FF Providence Sans Dingbats by Guy Jeffrey Nelson (1994)
What are Dingbats?
A dingbat is an ornament, character, or spacer used when setting type; they are also known as a printer’s ornament or printer’s character. Dingbats are as old as movable type, printers used these ornaments to add borders, fleurons and other small pieces of imagery to printed materials. For example, on the title page for Alexander of Tralles you can see an ornament of a crab holding a moth between its pincers.
Alexander of Tralles, 1575
The origin of the word ‘Dingbat’ is unclear, although some say it was used in a similar way to ‘gizmo’ and ‘thingumabob’ – names for items whose proper names are unknown or an oddity.
Today, dingbats are used to refer to dingbat fonts; fonts made up of imagery instead of letterforms. There are a wide range of dingbat fonts available, some of which are inspired by old printer’s ornaments.
What are Wingdings?
Wingdings are simply dingbat fonts, created in 1990 by Charles Bigelow and Kris Holmes. They were originally designed to work in combination with their Lucida Sans and Lucida Bright typefaces. In the days before clip art, the wingding fonts provided a easy and memory efficient way to insert small icons, stars or arrows into a word processing document.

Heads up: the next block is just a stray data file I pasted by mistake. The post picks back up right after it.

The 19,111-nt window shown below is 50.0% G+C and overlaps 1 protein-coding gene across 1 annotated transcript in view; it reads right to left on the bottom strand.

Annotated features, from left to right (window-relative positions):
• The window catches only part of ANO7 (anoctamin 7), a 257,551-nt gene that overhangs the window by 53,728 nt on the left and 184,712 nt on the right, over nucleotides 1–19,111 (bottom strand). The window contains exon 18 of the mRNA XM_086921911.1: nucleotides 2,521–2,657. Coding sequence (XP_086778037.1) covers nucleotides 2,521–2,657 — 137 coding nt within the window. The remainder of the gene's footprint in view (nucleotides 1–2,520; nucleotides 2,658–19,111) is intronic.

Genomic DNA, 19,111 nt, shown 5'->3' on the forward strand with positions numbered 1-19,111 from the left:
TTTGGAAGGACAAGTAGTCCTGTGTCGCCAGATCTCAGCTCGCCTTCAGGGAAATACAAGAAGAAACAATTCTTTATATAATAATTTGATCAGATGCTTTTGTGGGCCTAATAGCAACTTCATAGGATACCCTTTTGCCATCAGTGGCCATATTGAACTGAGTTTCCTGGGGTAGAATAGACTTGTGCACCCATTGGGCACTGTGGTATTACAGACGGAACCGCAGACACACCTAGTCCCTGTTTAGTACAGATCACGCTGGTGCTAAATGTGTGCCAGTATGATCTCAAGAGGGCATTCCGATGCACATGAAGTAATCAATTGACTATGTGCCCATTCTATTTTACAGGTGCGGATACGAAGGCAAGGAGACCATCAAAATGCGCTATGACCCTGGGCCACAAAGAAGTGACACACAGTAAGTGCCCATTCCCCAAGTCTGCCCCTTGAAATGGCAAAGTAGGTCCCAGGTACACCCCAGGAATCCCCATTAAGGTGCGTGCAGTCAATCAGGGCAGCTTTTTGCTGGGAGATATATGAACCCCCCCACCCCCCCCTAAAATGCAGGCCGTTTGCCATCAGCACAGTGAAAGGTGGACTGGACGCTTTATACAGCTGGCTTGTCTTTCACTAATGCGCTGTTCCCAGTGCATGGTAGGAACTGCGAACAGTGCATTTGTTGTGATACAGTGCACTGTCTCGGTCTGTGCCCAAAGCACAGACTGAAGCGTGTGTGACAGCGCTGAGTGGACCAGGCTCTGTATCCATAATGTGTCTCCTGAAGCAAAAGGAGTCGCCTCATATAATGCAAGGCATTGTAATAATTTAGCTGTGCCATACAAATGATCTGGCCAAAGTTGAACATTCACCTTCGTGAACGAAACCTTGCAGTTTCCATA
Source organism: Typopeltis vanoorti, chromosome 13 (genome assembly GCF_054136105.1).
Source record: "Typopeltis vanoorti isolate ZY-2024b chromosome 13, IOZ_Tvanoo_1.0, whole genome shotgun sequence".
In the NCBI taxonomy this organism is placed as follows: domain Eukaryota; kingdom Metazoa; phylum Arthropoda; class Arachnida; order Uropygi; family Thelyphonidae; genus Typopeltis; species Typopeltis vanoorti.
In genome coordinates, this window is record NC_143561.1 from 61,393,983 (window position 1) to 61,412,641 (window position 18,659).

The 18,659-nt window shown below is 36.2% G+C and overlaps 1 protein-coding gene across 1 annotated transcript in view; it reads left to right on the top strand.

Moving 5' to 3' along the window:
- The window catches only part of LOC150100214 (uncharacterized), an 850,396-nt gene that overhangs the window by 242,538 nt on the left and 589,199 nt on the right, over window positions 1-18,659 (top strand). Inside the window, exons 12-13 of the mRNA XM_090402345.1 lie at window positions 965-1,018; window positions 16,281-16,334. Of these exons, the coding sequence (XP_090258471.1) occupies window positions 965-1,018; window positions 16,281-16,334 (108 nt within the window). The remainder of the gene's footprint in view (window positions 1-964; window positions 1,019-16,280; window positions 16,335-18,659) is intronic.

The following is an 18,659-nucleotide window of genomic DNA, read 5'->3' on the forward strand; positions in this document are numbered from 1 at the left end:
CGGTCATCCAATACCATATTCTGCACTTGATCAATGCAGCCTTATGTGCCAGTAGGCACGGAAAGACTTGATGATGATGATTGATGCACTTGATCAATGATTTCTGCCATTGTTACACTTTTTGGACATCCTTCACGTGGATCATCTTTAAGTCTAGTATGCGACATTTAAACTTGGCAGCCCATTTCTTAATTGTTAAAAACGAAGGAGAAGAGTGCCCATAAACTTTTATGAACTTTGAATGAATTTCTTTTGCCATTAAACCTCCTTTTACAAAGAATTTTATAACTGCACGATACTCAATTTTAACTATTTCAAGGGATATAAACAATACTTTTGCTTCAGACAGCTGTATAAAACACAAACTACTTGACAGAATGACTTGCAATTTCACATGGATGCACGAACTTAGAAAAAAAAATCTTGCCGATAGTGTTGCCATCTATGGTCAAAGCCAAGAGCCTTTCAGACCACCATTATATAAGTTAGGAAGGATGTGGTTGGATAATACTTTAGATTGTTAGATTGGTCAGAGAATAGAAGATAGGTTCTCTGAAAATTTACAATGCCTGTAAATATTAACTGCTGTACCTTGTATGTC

Holmes and Bigelow, 1979
How can we use dingbats now?
As we all have the wingding fonts installed on our computers there is no reason not to use them if you need a simple set of arrows or icons. By converting your selected glyph into outlines in InDesign or Illustrator you have a working vector to do with as you please.
For example, say I wanted to use the nice ampersand from Wingdings, I would type out a lowercase ‘k’ and change the font to wingdings.
Then I would go into the ‘Type’ menu and select ‘Create Outlines’ and the result is a scale-able vector that I can use for whatever I want.
Below is a handy guide to show what glyph is assigned to each character.
This same process can be done for any font and there are tons of dingbat fonts out there including free ones. Font Squirrel have a number of free dingbat fonts and some are particularly useful if you need symbol sets and icons.
I have included some useful free dingbat symbol fonts below: